Writer-director Elijah Bynum masterfully reveals the duality of Killian’s existence, depicting the toll of a toxic stew of self-imposed pressure to meet unrealistic expectations and hypermasculine role modeling while simultaneously conveying his genuine, if fraught, efforts to fulfill an underlying desire for human connection. Jonathan Majorsin a committed performance of tremendous physicality, powerfully embodies the lengths Killian will go in his desperate need to be seen. Magazine Dreams is a provocative film that respects the dignity of its protagonist as it pulls no punches in portraying the most physically and emotionally painful moments of his darkening odyssey.
“Pretty Baby: Brooke Shields”
Brooke Shields, ’80s icon and household name, was a child model before she came to prominence in Louis Malle’s controversial film Pretty Baby at age 12. With a series of provocative Calvin Klein jeans ads and leading roles in 1980s teensploitation hits The Blue Lagoon and Endless Love, Shields’ early career was defined by a sexuality that she could neither claim nor comprehend.
In this two-part documentary, director Lana Wilson (Miss Americana, 2020 Sundance Film Festival) reveals Shields’ story through media appearances and archival footage, bringing full context to the time when Shields was coming of age in public. Wilson creates space for the adult Shields to share her intelligence, vulnerability, and humanity while reflecting on her career and life, including her complex relationship with her mother, Teri, her marriage to Andre Agassi, and her own struggles with motherhood. Honest and incisive, Pretty Baby: Brooke Shields critiques a toxic culture and power structure that perpetuates misogyny and is complicit in the sexualization and objectification of young girls. But, above all, it tells the moving story of Brooke Shields discovering and embracing her own identity and agency.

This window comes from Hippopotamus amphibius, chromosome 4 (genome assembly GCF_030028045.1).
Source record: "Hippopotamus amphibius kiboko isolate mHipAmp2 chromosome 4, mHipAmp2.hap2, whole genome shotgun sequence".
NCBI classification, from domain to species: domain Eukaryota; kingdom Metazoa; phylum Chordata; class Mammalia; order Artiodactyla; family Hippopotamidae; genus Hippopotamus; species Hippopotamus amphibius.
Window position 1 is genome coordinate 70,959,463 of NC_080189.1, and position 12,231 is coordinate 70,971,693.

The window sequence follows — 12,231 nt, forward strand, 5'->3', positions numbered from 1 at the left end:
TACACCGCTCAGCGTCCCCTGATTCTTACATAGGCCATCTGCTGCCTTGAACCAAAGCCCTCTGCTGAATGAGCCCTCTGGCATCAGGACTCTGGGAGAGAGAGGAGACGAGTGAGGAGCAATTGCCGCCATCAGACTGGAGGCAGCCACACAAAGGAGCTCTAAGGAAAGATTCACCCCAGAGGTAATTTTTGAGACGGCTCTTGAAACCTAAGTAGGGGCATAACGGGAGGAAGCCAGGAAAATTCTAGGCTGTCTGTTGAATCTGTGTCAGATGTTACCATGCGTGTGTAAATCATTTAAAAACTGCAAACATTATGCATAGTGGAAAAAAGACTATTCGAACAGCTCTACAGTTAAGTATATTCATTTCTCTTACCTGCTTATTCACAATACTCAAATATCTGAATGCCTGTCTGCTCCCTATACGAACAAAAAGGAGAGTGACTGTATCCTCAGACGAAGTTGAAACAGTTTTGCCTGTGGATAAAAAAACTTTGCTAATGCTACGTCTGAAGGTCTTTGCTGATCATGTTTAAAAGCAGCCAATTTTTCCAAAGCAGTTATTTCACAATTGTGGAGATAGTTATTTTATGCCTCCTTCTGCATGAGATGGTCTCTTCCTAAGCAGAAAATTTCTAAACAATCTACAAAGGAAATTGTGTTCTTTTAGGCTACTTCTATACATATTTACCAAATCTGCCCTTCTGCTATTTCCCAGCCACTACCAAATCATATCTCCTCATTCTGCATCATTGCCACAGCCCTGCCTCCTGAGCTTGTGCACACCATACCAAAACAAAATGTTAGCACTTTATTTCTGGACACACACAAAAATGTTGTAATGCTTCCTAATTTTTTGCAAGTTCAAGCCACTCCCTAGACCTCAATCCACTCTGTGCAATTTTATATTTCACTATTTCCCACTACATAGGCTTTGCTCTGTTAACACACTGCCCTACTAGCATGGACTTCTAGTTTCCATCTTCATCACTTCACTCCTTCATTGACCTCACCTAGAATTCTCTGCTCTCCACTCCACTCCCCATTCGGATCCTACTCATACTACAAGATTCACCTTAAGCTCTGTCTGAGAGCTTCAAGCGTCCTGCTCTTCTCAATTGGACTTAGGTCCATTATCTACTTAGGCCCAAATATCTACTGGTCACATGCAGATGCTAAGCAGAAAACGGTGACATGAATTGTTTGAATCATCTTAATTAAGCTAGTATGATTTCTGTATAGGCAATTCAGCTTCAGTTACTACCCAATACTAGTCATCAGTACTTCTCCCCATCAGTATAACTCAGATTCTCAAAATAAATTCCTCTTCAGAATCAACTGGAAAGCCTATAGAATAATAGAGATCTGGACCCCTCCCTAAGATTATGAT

“Rotting in the Sun”
Sebastian Silva is depressed. When he’s not sleeping, the filmmaker is taking absurd amounts of ketamine and searching the internet for painless suicide methods. In an attempt to snap him out of it, his manager sends him on vacation to a nude gay beach. There, he almost dies trying to save social media influencer Jordan Firstman from drowning. The over-the-top Jordan wants to collaborate on a series, but Sebastián is resistant until a network shows interest. When Jordan arrives in Sebastián’s Mexico City studio to get to work but can’t find him anywhere, he begins to suspect that the put-upon housekeeper, Vero (Catalina SaavedraThe Maid, World Cinema Special Jury Prize for Acting, 2009 Sundance Film Festival), knows more than she’s letting on.